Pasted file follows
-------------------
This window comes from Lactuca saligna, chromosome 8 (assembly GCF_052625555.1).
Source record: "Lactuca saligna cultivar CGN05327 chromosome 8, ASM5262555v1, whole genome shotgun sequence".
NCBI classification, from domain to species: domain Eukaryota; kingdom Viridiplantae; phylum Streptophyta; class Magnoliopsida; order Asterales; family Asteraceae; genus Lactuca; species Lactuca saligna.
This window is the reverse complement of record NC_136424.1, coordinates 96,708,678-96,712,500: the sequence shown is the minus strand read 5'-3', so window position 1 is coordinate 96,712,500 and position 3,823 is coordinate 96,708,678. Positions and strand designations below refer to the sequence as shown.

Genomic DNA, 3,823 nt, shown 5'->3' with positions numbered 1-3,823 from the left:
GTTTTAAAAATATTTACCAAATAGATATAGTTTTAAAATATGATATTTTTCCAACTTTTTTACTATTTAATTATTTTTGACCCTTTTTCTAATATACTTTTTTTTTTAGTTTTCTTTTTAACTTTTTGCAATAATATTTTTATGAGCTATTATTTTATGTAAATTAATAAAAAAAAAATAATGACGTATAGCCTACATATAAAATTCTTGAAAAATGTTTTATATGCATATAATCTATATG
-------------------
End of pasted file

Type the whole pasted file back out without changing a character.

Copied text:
This window comes from Lactuca saligna, chromosome 8 (assembly GCF_052625555.1).
Source record: "Lactuca saligna cultivar CGN05327 chromosome 8, ASM5262555v1, whole genome shotgun sequence".
NCBI classification, from domain to species: domain Eukaryota; kingdom Viridiplantae; phylum Streptophyta; class Magnoliopsida; order Asterales; family Asteraceae; genus Lactuca; species Lactuca saligna.
This window is the reverse complement of record NC_136424.1, coordinates 96,708,678-96,712,500: the sequence shown is the minus strand read 5'-3', so window position 1 is coordinate 96,712,500 and position 3,823 is coordinate 96,708,678. Positions and strand designations below refer to the sequence as shown.

Genomic DNA, 3,823 nt, shown 5'->3' with positions numbered 1-3,823 from the left:
GTTTTAAAAATATTTACCAAATAGATATAGTTTTAAAATATGATATTTTTCCAACTTTTTTACTATTTAATTATTTTTGACCCTTTTTCTAATATACTTTTTTTTTTAGTTTTCTTTTTAACTTTTTGCAATAATATTTTTATGAGCTATTATTTTATGTAAATTAATAAAAAAAAAATAATGACGTATAGCCTACATATAAAATTCTTGAAAAATGTTTTATATGCATATAATCTATATG